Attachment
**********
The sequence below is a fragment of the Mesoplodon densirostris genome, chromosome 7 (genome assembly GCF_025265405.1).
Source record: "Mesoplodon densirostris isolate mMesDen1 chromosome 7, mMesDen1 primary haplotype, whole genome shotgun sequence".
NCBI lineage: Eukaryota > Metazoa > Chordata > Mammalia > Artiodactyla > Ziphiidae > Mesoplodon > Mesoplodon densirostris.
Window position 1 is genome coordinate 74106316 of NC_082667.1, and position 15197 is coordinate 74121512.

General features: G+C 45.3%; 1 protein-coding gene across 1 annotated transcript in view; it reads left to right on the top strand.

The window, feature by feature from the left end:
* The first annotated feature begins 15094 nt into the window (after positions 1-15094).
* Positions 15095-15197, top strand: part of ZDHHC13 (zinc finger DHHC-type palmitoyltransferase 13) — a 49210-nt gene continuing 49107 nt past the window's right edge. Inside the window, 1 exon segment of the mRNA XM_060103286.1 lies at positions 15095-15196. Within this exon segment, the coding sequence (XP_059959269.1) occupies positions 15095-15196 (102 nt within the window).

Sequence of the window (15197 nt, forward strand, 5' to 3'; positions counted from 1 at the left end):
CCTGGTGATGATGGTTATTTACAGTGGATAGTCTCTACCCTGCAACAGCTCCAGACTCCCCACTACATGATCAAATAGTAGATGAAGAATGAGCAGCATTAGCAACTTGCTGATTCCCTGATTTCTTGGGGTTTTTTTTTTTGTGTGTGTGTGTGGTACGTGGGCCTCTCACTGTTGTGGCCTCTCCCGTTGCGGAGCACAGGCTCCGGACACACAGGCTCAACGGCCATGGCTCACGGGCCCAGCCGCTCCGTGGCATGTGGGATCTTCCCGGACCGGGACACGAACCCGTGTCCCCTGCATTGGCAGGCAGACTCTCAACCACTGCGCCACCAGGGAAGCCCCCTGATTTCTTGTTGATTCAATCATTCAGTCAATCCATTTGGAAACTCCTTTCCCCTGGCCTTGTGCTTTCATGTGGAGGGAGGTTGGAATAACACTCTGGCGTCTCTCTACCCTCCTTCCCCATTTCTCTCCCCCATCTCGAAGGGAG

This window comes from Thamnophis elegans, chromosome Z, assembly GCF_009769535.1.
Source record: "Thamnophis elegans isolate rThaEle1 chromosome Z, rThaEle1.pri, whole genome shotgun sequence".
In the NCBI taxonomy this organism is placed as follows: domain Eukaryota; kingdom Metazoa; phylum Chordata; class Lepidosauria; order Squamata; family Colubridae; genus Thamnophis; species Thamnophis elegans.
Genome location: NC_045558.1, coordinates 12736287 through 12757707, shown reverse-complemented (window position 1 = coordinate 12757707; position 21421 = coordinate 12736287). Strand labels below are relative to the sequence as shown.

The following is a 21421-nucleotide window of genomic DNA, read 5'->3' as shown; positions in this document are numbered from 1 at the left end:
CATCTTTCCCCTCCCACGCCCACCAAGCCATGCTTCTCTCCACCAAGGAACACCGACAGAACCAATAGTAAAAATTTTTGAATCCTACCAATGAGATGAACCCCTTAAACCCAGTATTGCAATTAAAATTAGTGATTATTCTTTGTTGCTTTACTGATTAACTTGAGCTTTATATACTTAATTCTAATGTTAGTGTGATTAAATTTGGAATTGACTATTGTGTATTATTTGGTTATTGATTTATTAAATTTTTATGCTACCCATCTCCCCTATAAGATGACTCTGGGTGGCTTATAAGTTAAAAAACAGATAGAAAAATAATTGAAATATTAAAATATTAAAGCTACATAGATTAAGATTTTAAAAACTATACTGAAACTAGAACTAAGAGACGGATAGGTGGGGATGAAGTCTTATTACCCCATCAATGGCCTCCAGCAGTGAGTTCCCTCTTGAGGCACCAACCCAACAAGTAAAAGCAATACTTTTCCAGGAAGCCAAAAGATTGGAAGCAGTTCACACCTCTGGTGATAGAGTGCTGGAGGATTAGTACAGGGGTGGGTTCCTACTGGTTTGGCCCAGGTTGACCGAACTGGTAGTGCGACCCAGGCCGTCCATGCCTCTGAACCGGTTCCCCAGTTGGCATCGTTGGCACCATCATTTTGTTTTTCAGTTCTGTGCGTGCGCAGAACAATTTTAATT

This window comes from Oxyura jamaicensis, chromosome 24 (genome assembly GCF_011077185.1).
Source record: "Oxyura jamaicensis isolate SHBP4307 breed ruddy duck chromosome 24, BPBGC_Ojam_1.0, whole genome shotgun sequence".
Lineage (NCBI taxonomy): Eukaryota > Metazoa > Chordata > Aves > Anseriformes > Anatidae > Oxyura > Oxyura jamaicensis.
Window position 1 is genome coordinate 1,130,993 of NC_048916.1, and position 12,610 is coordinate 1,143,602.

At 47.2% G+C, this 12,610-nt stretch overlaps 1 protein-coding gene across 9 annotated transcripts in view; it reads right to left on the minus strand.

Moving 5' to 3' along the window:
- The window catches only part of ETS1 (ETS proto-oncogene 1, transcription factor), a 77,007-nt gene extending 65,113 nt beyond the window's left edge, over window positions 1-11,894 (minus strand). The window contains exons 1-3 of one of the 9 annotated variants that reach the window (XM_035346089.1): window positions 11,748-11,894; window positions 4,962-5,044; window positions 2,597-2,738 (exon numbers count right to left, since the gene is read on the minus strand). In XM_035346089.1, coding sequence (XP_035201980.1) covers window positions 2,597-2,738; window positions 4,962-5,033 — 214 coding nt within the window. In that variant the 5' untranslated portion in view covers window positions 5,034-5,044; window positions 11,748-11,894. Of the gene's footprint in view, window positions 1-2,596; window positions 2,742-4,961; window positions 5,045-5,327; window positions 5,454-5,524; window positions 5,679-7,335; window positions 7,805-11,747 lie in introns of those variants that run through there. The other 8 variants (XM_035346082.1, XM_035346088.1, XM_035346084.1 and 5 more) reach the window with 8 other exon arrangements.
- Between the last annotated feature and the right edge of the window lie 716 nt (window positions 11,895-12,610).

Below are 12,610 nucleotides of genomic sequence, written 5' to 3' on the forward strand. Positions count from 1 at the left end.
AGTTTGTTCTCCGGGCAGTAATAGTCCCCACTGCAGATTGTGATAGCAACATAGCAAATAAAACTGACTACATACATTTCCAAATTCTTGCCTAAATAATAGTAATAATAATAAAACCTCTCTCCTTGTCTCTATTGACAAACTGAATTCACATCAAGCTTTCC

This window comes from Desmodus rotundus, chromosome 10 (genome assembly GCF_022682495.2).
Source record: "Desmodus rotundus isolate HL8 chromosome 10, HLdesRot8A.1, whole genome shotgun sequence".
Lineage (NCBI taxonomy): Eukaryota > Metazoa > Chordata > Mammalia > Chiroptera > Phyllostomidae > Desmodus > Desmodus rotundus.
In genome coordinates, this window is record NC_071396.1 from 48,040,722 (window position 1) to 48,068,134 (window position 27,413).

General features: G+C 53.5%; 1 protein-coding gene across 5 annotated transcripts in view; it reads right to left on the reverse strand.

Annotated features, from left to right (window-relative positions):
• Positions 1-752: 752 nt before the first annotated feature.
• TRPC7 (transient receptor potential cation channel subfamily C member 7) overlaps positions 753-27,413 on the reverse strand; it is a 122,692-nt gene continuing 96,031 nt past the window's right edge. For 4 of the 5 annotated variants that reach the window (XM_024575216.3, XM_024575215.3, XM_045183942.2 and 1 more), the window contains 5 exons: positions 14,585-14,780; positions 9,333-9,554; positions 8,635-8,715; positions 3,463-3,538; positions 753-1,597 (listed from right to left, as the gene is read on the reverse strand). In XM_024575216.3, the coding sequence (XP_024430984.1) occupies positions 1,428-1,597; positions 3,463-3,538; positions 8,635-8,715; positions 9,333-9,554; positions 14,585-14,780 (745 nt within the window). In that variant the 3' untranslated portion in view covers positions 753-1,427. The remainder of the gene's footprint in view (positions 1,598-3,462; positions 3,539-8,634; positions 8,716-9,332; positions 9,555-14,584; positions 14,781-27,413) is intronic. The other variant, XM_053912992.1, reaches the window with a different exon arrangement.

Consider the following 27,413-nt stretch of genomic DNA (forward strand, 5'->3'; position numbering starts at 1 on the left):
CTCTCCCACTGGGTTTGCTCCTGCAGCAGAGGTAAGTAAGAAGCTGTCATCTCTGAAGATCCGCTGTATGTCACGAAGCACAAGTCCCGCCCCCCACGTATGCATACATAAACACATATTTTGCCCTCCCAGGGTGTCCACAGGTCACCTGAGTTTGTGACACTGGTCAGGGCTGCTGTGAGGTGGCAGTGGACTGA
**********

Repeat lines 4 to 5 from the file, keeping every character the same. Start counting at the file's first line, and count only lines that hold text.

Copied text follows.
Window position 1 is genome coordinate 74106316 of NC_082667.1, and position 15197 is coordinate 74121512.

General features: G+C 45.3%; 1 protein-coding gene across 1 annotated transcript in view; it reads left to right on the top strand.